OPINION

          McKEOWN, Circuit Judge:

         Not all treaties are created equal in terms of enforceability. Although the Supremacy Clause guarantees that "all Treaties . . . shall be the supreme Law of the Land, " U.S. Const. art. VI, cl. 2, paradoxically not every treaty provision is enforceable in our domestic courts. Article VI of the Treaty on the Non-Proliferation of Nuclear Weapons (the "Treaty" or the "Non-Proliferation Treaty") is one such provision: it calls on each party to the Treaty "to pursue negotiations in good faith on effective measures" to end the nuclear arms race and accomplish nuclear disarmament.[1]

         Armed with Article VI, one of the treaty parties, the Republic of the Marshall Islands, filed suit, asking the federal court to declare the United States in breach of its treaty obligations and to order the United States to engage in good-faith negotiations. These claims are nonjusticiable- Article VI is not directly enforceable in federal court, the Marshall Islands' asserted injuries are not redressable, and the claims raise nonjusticiable political questions.

         At bottom, the suit is doomed because diplomatic negotiations among parties to this Treaty fall quintessentially within the realm of the executive, not the judiciary. Parleying a halt to the nuclear arms race and achieving nuclear disarmament involve decision-making delegated to the political branches. We affirm the district court's dismissal of the complaint. Asking the federal court to order the United States to negotiate in "good faith" on "effective measures" for nuclear disarmament puts the judiciary in the role of nanny to the executive. Under our system of separation of powers, the federal court cannot give the Marshall Islands the judicial relief it seeks.

         BACKGROUND

         The Non-Proliferation Treaty entered into force in 1970. After President Johnson signed and the Senate gave its consent, President Nixon ratified the Treaty for the United States. The Marshall Islands acceded to the Treaty in 1995. Over 180 states are now parties.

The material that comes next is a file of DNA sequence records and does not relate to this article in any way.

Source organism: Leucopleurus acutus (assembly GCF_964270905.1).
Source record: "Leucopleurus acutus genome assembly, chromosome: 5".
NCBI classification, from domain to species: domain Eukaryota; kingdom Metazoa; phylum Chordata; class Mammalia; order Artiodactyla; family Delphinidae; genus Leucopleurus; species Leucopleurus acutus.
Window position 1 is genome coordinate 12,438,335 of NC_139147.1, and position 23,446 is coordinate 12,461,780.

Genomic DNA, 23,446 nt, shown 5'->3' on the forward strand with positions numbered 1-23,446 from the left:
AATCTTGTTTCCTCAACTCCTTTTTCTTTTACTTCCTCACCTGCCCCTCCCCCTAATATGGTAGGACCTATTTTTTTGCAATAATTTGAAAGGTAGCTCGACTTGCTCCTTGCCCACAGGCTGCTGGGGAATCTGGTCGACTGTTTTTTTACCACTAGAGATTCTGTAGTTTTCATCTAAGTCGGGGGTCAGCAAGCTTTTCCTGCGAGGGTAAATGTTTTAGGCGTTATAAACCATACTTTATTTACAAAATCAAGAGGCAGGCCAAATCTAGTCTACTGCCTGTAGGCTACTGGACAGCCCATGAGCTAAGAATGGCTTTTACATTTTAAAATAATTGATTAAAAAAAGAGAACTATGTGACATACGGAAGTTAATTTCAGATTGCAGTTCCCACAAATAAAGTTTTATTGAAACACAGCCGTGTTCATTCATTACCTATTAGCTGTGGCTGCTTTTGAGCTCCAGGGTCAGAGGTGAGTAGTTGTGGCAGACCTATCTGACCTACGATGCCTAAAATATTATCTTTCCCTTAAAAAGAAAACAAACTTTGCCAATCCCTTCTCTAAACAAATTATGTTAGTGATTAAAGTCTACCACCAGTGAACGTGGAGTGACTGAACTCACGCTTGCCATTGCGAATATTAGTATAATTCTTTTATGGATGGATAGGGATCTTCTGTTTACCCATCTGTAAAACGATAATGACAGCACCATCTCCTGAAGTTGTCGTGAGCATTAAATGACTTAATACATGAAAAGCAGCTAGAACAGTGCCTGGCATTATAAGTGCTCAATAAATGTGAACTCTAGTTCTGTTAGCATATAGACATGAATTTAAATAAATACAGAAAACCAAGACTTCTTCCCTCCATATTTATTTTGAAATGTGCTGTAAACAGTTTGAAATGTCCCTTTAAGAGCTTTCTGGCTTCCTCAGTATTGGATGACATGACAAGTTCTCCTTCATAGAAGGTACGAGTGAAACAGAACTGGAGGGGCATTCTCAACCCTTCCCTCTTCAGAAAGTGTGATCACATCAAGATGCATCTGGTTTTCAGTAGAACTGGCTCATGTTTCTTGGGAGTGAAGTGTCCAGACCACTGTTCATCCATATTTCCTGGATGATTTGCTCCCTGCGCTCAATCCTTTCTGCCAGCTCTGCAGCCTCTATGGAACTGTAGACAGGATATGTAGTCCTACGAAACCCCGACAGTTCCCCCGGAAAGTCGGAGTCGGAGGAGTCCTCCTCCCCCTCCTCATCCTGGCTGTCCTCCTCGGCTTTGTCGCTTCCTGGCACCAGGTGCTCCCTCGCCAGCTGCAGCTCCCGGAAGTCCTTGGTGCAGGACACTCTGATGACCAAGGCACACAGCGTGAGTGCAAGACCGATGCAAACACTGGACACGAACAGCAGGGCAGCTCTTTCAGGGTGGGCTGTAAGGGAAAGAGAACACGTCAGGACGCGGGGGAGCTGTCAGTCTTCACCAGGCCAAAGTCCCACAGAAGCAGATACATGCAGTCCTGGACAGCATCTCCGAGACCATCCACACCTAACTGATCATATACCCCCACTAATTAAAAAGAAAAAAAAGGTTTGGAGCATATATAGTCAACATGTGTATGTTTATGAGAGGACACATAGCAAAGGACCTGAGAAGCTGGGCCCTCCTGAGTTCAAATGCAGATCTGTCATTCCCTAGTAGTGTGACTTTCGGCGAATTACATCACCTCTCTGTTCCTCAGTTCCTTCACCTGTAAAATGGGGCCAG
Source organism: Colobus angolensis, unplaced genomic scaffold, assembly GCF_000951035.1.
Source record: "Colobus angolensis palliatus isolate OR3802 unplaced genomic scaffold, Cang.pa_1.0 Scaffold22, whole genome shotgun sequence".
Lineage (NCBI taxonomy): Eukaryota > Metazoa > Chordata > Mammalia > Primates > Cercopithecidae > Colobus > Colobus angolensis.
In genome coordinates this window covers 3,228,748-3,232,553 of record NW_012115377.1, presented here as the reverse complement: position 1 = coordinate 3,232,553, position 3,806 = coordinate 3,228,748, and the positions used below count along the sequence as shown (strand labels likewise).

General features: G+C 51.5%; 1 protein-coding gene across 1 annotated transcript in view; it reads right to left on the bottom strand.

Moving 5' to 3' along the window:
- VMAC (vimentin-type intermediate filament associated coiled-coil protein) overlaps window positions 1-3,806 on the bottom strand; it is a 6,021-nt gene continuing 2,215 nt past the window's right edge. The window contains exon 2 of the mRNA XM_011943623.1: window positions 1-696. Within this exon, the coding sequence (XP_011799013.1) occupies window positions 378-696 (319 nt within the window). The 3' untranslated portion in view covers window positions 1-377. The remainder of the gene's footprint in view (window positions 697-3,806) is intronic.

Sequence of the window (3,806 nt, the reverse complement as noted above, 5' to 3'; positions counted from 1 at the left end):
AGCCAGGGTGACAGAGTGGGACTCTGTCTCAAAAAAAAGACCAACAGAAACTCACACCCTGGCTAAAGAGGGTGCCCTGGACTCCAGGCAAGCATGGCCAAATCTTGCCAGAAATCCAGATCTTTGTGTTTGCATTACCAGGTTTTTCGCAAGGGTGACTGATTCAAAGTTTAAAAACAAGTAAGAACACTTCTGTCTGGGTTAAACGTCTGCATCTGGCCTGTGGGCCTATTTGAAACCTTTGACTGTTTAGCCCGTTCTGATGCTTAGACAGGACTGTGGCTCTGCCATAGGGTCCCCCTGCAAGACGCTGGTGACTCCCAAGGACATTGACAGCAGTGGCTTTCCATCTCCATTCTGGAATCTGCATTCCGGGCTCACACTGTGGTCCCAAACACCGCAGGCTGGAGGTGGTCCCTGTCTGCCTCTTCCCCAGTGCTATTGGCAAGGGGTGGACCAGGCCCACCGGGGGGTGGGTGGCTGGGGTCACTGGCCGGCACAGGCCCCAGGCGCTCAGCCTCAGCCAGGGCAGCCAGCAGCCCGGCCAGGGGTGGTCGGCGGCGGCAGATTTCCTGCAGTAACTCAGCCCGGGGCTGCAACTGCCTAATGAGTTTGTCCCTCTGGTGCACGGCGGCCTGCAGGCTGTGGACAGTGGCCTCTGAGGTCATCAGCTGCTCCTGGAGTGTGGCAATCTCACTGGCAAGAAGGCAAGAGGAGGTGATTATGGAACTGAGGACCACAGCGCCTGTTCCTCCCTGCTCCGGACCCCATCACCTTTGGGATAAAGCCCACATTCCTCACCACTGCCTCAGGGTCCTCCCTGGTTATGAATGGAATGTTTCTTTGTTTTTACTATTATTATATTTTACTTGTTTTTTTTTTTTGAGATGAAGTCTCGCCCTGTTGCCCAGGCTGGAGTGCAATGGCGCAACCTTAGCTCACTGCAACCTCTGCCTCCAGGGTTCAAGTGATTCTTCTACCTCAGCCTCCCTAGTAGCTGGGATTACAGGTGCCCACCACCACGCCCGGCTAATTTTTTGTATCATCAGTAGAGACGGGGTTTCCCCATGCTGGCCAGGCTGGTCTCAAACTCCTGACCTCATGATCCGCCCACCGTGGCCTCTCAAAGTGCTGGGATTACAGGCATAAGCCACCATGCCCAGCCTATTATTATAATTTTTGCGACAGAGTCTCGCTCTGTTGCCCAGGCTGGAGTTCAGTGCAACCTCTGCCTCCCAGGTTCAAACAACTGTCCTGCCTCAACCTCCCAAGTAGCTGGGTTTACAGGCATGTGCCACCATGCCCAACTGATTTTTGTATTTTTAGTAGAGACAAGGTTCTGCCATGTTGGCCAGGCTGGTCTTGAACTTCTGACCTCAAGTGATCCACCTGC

To promote the Treaty's goal of nuclear disarmament, Article VI provides that "[e]ach of the Parties to the Treaty undertakes to pursue negotiations in good faith on effective measures relating to cessation of the nuclear arms race at an early date and to nuclear disarmament, and on a treaty on general and complete disarmament under strict and effective international control." Although the Treaty includes no mechanism to address alleged breaches, the United States acknowledges that the Treaty "is a legally binding instrument under international law" and that breach "may give rise to international legal remedies."

          In April 2014, the Marshall Islands sued the United States in federal district court, seeking declaratory and injunctive relief and claiming that the United States breached Article VI by failing to pursue good-faith negotiations. The genesis for this action is what the Marshall Islands describes as "the grim legacy of the United States nuclear weapons program, " including the detonation of sixty-seven nuclear weapons in the Marshall Islands that resulted in "horrific and multi-generational consequences from nuclear proliferation."

         In Count 1, the Marshall Islands requested a declaration that Article VI imposes ...


Buy This Entire Record For $7.95

Download the entire decision to receive the complete text, official citation,
docket number, dissents and concurrences, and footnotes for this case.

Learn more about what you receive with purchase of this case.